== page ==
If you have chosen to have a doula present at your birth, most likely she will be laboring at home with you. Part of the advantage of that is that she has experience recognizing when you have moved into active labor or have transitioned into the first stage of labor. If you arrive at the hospital too early, you will likely be thrown onto their timetable and possibly given pitocen to speed up your labor. Many hospitals like to see the laboring mom progress 1 cm every one to two hours. This may not be how your labor unfolds, which doesn’t necessarily mean anything is wrong – your body and baby just may not be following Friedman’s curve (a common, still-used approach for determining how labor *should* progress).

Demand less routine interventions
Again, if you are not a high-risk patient, you do not need to be treated like a high-risk patient. Ask about intermittent monitoring, freedom of movement, and eating and drinking during labor. Can you have a hep lock instead of a full time IV fluid drip? Instead of jumping right to pitocen to move labor along, can you try alternatives like nipple stimulation, castor oil or an enema?

Avoid unnecessary inductions Schedules (whether it be yours or the doctor’s) are never a good reason to induce. Neither is a presumed “big baby.” Ultrasound predictions have a fairly large margin of error.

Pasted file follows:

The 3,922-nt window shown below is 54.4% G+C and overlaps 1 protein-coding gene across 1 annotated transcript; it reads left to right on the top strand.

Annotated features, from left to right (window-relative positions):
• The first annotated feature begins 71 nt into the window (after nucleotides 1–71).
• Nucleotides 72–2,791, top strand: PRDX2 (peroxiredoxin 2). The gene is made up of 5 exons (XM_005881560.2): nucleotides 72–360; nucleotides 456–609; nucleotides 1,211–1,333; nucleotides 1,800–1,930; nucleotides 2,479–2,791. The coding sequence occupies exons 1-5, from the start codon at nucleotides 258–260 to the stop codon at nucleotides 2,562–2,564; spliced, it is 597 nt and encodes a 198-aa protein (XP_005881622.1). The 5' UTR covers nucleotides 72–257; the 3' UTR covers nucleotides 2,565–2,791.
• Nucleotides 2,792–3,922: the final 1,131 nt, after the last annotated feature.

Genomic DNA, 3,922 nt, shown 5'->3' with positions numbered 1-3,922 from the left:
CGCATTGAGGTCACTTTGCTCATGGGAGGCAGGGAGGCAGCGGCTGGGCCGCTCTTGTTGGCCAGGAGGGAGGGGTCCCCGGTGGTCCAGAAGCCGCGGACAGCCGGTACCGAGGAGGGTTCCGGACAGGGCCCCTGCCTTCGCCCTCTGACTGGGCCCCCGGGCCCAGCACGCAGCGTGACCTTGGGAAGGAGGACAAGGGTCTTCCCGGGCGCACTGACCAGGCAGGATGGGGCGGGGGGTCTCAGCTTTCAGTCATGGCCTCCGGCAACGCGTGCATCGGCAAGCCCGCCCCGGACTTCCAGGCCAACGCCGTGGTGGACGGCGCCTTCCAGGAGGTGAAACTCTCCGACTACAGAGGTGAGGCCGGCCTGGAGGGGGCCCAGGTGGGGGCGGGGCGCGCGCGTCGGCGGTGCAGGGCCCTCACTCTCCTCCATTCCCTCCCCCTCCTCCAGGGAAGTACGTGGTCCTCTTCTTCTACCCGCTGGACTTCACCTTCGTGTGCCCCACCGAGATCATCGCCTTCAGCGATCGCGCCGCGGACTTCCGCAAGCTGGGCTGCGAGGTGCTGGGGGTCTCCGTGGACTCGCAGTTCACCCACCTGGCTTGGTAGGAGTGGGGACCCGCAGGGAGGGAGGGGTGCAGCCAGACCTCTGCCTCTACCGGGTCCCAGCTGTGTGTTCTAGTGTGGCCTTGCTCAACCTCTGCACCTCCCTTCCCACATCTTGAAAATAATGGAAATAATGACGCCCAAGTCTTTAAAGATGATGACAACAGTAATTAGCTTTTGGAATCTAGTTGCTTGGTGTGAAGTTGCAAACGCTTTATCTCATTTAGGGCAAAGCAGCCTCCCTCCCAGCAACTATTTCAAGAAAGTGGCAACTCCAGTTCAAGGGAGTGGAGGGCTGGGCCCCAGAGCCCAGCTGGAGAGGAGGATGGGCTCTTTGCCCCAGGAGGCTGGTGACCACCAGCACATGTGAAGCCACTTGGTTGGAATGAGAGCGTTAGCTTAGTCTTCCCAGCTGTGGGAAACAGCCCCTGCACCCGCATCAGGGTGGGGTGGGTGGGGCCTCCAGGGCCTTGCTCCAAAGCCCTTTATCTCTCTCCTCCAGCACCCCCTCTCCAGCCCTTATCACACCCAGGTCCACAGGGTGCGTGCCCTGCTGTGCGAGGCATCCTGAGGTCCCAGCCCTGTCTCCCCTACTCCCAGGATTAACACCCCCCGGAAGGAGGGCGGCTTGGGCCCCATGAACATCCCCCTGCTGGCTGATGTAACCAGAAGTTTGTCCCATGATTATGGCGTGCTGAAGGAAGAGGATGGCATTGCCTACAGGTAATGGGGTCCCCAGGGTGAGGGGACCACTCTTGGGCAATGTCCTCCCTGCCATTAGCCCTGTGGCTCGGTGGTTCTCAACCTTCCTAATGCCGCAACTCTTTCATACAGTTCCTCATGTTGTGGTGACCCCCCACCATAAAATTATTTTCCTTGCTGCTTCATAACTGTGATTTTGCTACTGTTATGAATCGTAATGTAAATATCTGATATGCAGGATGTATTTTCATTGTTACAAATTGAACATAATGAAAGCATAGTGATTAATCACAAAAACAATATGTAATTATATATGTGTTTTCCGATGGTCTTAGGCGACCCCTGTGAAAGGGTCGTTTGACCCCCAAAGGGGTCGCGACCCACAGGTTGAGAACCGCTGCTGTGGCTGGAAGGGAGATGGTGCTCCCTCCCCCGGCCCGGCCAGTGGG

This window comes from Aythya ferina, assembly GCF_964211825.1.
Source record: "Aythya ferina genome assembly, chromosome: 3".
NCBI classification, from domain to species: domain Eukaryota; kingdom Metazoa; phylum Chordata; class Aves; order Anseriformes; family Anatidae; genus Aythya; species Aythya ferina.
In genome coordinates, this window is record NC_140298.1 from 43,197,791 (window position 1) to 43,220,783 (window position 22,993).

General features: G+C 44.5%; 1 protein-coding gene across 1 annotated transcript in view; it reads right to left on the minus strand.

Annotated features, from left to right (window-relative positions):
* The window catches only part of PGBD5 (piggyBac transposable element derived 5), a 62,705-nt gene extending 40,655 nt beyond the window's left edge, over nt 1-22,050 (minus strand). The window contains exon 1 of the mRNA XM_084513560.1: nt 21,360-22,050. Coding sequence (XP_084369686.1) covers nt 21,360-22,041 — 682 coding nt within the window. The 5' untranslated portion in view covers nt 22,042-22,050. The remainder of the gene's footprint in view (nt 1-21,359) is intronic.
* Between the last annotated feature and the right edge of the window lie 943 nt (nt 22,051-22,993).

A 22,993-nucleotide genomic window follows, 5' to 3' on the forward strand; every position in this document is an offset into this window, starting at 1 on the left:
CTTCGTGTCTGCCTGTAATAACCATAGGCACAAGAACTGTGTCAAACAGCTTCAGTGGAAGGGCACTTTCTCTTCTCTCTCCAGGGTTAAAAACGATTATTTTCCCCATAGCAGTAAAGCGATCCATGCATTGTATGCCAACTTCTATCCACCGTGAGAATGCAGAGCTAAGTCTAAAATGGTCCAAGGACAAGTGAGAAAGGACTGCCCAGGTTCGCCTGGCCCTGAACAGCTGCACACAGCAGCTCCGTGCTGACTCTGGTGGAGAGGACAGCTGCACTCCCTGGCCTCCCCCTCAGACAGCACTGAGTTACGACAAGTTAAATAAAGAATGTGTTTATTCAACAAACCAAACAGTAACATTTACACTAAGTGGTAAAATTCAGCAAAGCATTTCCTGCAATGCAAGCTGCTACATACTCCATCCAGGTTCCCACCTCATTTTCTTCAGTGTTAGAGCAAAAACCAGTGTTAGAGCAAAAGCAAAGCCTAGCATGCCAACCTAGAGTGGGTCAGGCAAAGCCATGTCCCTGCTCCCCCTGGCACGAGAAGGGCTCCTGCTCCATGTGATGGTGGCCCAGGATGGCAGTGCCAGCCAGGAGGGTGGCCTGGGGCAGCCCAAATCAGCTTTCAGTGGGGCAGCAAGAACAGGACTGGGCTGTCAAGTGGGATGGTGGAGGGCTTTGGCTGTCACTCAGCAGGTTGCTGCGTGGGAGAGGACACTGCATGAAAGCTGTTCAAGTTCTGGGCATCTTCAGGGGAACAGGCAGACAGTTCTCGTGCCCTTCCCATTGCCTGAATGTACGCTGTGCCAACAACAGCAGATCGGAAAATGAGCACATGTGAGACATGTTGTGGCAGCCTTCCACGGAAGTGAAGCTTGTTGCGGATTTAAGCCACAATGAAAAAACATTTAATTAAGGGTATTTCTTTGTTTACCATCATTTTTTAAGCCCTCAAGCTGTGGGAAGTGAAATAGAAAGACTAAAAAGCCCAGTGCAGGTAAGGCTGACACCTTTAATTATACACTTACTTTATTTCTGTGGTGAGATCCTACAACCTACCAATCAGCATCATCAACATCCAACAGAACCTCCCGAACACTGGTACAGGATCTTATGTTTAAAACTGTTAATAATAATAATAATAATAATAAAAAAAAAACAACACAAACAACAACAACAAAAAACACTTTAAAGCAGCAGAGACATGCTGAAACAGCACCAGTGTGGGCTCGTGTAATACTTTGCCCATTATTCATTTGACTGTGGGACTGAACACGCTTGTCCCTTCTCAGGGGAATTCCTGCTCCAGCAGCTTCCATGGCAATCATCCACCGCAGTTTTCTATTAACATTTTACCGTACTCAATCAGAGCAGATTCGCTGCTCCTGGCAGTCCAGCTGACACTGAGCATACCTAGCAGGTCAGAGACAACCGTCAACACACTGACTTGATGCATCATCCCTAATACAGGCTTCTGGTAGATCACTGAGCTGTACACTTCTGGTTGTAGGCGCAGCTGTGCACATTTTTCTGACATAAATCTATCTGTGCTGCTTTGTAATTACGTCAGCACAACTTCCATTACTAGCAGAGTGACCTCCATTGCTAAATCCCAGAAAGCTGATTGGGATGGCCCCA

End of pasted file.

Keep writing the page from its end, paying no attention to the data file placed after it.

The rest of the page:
Discover pain management techniques
Start to explore ways in which you deal with pain, both physically or mentally. Look back on your past and think of times where you were physically challenged, maybe an athletic challenge or illness, and try to remember what helped you through those really tough moments. I am sure any marathoner will tell you that completing 26 miles is just as much of a mental challenge as it is a physical one. Think about relaxation techniques, deep breathing exercises and whether you might like heat, ice, massage or water therapy to aid you during contractions.

Trust your body and your baby!
Remind yourself that birth is a natural and normal part of life. In The Business of Being Born, Dr. Jacques Moritz, OB/GYN at St. Luke’s/Roosevelt reminds us: “98% of obstetrics is boring, 2% is exciting.” Why should you jump to the conclusion that something will go wrong and you will be in the 2% he referred to? Trust that your body knows how to birth your baby and that your baby knows how to be born.